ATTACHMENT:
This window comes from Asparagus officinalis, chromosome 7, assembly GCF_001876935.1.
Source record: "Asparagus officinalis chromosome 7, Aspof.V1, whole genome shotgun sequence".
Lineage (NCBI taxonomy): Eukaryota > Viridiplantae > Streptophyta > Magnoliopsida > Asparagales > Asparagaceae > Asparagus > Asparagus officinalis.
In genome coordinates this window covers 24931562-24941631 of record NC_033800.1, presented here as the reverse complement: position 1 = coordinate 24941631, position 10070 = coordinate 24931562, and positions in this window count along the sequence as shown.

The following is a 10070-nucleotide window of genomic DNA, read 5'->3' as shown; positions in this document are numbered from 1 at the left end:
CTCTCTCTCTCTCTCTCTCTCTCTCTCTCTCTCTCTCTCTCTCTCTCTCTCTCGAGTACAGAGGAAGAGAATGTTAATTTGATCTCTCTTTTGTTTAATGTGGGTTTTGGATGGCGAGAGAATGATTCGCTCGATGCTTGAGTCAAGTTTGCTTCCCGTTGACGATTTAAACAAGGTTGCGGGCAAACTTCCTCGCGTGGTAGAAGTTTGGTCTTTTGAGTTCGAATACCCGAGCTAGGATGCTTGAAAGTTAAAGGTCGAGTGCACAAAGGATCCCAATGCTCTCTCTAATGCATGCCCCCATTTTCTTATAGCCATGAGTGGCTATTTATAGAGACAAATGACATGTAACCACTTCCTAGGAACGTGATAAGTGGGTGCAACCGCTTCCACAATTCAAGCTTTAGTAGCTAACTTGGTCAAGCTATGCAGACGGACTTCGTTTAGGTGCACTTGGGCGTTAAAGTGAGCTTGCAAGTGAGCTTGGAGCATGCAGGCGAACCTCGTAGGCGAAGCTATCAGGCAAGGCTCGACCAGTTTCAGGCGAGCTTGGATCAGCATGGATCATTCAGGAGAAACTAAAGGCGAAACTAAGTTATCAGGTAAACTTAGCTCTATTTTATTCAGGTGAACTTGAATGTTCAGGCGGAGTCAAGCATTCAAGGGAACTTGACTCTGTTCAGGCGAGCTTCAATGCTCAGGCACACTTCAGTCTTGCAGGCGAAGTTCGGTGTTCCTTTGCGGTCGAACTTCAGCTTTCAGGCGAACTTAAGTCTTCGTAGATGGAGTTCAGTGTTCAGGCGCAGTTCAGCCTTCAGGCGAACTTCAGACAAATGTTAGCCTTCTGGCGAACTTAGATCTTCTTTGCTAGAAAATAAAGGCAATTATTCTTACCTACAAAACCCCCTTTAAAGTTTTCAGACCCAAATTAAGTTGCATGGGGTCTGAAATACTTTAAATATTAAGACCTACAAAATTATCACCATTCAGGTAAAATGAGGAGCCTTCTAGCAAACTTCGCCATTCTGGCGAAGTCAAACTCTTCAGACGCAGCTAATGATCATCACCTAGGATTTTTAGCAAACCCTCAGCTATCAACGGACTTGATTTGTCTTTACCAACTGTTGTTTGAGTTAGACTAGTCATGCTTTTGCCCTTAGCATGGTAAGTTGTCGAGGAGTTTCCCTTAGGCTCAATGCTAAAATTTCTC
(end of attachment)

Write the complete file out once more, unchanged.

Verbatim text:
This window comes from Asparagus officinalis, chromosome 7, assembly GCF_001876935.1.
Source record: "Asparagus officinalis chromosome 7, Aspof.V1, whole genome shotgun sequence".
Lineage (NCBI taxonomy): Eukaryota > Viridiplantae > Streptophyta > Magnoliopsida > Asparagales > Asparagaceae > Asparagus > Asparagus officinalis.
In genome coordinates this window covers 24931562-24941631 of record NC_033800.1, presented here as the reverse complement: position 1 = coordinate 24941631, position 10070 = coordinate 24931562, and positions in this window count along the sequence as shown.

The following is a 10070-nucleotide window of genomic DNA, read 5'->3' as shown; positions in this document are numbered from 1 at the left end:
CTCTCTCTCTCTCTCTCTCTCTCTCTCTCTCTCTCTCTCTCTCTCTCTCTCTCGAGTACAGAGGAAGAGAATGTTAATTTGATCTCTCTTTTGTTTAATGTGGGTTTTGGATGGCGAGAGAATGATTCGCTCGATGCTTGAGTCAAGTTTGCTTCCCGTTGACGATTTAAACAAGGTTGCGGGCAAACTTCCTCGCGTGGTAGAAGTTTGGTCTTTTGAGTTCGAATACCCGAGCTAGGATGCTTGAAAGTTAAAGGTCGAGTGCACAAAGGATCCCAATGCTCTCTCTAATGCATGCCCCCATTTTCTTATAGCCATGAGTGGCTATTTATAGAGACAAATGACATGTAACCACTTCCTAGGAACGTGATAAGTGGGTGCAACCGCTTCCACAATTCAAGCTTTAGTAGCTAACTTGGTCAAGCTATGCAGACGGACTTCGTTTAGGTGCACTTGGGCGTTAAAGTGAGCTTGCAAGTGAGCTTGGAGCATGCAGGCGAACCTCGTAGGCGAAGCTATCAGGCAAGGCTCGACCAGTTTCAGGCGAGCTTGGATCAGCATGGATCATTCAGGAGAAACTAAAGGCGAAACTAAGTTATCAGGTAAACTTAGCTCTATTTTATTCAGGTGAACTTGAATGTTCAGGCGGAGTCAAGCATTCAAGGGAACTTGACTCTGTTCAGGCGAGCTTCAATGCTCAGGCACACTTCAGTCTTGCAGGCGAAGTTCGGTGTTCCTTTGCGGTCGAACTTCAGCTTTCAGGCGAACTTAAGTCTTCGTAGATGGAGTTCAGTGTTCAGGCGCAGTTCAGCCTTCAGGCGAACTTCAGACAAATGTTAGCCTTCTGGCGAACTTAGATCTTCTTTGCTAGAAAATAAAGGCAATTATTCTTACCTACAAAACCCCCTTTAAAGTTTTCAGACCCAAATTAAGTTGCATGGGGTCTGAAATACTTTAAATATTAAGACCTACAAAATTATCACCATTCAGGTAAAATGAGGAGCCTTCTAGCAAACTTCGCCATTCTGGCGAAGTCAAACTCTTCAGACGCAGCTAATGATCATCACCTAGGATTTTTAGCAAACCCTCAGCTATCAACGGACTTGATTTGTCTTTACCAACTGTTGTTTGAGTTAGACTAGTCATGCTTTTGCCCTTAGCATGGTAAGTTGTCGAGGAGTTTCCCTTAGGCTCAATGCTAAAATTTCTC